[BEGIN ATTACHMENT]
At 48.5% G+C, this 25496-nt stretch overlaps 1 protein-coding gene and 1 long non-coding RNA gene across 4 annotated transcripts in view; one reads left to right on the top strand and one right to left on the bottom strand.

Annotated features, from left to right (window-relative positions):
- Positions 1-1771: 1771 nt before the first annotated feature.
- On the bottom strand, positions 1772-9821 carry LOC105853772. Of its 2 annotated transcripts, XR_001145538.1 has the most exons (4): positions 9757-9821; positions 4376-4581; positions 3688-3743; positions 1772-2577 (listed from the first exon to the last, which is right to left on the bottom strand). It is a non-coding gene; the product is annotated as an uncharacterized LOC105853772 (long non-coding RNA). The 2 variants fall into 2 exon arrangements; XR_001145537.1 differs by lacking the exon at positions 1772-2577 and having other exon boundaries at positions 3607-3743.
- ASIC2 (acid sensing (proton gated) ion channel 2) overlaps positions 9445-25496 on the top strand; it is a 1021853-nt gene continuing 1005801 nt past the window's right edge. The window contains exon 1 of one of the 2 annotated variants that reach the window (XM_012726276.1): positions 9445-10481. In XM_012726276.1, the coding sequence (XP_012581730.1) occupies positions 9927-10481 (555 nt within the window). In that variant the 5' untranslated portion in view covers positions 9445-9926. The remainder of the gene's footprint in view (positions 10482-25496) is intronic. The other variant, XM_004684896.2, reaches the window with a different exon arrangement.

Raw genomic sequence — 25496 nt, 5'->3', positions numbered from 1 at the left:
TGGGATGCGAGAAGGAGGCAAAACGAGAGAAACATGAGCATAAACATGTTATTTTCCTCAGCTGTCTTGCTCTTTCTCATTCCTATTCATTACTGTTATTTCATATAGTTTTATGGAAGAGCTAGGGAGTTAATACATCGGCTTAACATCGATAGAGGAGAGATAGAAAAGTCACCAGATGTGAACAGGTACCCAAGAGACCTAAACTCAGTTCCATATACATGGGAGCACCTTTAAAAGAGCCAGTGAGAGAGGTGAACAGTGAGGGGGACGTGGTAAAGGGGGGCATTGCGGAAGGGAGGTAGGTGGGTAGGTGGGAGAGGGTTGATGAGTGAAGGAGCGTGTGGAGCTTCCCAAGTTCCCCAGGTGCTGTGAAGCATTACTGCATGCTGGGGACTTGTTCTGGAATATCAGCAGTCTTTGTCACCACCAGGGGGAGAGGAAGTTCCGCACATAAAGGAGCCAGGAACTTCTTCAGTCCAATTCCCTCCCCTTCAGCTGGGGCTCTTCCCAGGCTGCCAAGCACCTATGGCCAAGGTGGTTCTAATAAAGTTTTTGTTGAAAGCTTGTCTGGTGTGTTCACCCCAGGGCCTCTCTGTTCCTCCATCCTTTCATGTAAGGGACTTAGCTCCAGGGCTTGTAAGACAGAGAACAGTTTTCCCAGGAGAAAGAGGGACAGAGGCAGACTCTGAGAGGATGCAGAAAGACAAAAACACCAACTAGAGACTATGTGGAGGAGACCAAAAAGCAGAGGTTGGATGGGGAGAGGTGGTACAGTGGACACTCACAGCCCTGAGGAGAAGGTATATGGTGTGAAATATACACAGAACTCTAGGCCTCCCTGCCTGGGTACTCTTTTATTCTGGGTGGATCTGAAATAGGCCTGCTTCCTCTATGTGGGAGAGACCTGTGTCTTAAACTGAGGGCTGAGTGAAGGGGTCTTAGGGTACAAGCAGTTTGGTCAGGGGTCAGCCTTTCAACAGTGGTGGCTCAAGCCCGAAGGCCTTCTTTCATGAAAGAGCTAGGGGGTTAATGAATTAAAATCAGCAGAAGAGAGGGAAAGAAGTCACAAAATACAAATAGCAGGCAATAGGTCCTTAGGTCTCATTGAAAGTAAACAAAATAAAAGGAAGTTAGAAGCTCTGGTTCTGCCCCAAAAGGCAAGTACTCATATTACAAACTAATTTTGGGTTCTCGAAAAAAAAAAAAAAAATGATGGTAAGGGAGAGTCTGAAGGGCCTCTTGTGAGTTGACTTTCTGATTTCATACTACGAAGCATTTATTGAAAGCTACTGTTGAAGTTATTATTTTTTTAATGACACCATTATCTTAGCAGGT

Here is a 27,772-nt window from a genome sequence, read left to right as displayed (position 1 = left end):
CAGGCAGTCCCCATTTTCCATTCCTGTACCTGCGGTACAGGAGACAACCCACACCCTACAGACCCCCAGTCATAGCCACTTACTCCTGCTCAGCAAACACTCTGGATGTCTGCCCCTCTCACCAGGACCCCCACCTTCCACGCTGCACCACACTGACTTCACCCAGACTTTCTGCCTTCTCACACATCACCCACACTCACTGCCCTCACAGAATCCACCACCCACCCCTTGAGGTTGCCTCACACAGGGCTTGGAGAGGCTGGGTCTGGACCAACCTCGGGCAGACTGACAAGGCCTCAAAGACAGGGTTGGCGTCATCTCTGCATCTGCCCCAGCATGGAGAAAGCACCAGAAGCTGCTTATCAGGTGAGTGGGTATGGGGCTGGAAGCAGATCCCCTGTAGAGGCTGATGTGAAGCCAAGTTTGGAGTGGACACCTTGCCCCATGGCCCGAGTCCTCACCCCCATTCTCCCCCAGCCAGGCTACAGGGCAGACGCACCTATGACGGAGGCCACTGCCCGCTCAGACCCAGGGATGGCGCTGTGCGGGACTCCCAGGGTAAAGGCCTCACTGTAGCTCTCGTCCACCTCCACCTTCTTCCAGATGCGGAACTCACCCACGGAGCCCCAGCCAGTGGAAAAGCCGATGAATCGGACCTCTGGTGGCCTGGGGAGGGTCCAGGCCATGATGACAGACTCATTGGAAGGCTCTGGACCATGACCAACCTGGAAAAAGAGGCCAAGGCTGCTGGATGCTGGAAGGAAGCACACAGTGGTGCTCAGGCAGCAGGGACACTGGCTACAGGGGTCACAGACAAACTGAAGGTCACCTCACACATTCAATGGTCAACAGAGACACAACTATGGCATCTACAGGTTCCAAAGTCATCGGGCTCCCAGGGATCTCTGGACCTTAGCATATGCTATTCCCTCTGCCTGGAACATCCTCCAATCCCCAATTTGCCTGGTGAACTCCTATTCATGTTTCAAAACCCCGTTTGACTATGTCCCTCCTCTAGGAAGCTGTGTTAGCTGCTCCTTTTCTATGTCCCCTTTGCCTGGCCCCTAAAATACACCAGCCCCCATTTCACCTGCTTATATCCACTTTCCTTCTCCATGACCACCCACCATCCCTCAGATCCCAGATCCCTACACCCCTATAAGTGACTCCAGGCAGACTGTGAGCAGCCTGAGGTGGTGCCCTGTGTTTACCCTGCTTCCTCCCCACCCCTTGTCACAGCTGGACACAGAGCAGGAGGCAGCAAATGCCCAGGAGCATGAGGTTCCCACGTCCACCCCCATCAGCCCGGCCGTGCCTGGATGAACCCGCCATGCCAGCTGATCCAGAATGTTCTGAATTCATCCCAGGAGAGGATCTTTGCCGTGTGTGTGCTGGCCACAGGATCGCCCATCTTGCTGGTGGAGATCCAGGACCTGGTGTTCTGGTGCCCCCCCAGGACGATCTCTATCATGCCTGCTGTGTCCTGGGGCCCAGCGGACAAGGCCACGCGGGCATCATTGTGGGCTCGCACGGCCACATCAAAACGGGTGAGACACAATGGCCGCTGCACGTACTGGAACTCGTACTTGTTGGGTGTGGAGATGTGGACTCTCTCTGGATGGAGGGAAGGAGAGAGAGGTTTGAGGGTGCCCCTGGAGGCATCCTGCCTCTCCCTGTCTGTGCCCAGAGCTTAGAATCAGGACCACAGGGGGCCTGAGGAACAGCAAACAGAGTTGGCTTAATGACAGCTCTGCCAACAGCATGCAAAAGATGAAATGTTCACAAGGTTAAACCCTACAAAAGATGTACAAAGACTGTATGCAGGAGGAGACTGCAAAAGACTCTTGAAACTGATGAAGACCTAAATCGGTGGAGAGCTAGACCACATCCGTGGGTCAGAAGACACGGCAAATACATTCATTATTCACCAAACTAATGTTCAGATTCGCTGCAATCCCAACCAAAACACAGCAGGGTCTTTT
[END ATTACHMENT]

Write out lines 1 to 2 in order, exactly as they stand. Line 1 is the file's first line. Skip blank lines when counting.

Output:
At 48.5% G+C, this 25496-nt stretch overlaps 1 protein-coding gene and 1 long non-coding RNA gene across 4 annotated transcripts in view; one reads left to right on the top strand and one right to left on the bottom strand.

Annotated features, from left to right (window-relative positions):